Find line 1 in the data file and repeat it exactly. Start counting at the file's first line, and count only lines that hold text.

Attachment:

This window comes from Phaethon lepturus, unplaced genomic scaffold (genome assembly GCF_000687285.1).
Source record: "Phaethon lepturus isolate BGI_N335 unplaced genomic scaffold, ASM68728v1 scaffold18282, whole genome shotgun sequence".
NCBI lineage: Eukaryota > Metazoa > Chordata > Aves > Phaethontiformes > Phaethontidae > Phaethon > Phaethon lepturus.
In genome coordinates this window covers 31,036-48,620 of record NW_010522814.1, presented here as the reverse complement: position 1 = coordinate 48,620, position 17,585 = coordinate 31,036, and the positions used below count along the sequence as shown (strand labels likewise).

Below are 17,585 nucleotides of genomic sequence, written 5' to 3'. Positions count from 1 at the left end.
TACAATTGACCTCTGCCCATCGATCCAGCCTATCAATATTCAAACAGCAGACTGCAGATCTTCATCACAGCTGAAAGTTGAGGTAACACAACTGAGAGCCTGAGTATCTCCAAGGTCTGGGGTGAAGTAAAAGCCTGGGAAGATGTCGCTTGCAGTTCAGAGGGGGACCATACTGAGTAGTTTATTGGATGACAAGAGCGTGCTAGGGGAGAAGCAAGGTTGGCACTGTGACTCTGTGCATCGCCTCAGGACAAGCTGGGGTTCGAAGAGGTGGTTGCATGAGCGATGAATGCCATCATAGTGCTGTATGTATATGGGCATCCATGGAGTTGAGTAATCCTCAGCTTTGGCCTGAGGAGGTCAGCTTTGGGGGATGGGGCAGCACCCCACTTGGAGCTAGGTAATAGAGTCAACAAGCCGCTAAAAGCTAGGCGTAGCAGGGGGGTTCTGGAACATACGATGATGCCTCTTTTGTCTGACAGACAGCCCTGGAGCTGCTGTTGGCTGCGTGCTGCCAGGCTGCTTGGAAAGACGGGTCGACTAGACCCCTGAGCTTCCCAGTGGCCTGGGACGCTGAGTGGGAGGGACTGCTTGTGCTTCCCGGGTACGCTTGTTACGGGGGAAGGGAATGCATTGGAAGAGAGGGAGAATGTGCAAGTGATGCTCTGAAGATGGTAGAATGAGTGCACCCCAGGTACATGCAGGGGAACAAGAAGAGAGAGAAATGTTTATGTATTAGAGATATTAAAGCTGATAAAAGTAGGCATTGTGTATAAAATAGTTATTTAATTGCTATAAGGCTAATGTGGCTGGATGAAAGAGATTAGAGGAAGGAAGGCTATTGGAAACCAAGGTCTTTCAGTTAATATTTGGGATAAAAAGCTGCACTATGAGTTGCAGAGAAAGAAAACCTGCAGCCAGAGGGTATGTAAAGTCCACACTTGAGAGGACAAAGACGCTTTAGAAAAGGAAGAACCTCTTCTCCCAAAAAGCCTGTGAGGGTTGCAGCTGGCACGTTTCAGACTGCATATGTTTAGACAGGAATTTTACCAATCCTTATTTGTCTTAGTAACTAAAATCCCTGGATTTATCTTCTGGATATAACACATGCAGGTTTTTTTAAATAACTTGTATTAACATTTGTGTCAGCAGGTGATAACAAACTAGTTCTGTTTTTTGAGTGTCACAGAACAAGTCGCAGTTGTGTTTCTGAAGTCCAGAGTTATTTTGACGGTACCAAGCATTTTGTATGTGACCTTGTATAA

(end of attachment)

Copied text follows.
This window comes from Phaethon lepturus, unplaced genomic scaffold (genome assembly GCF_000687285.1).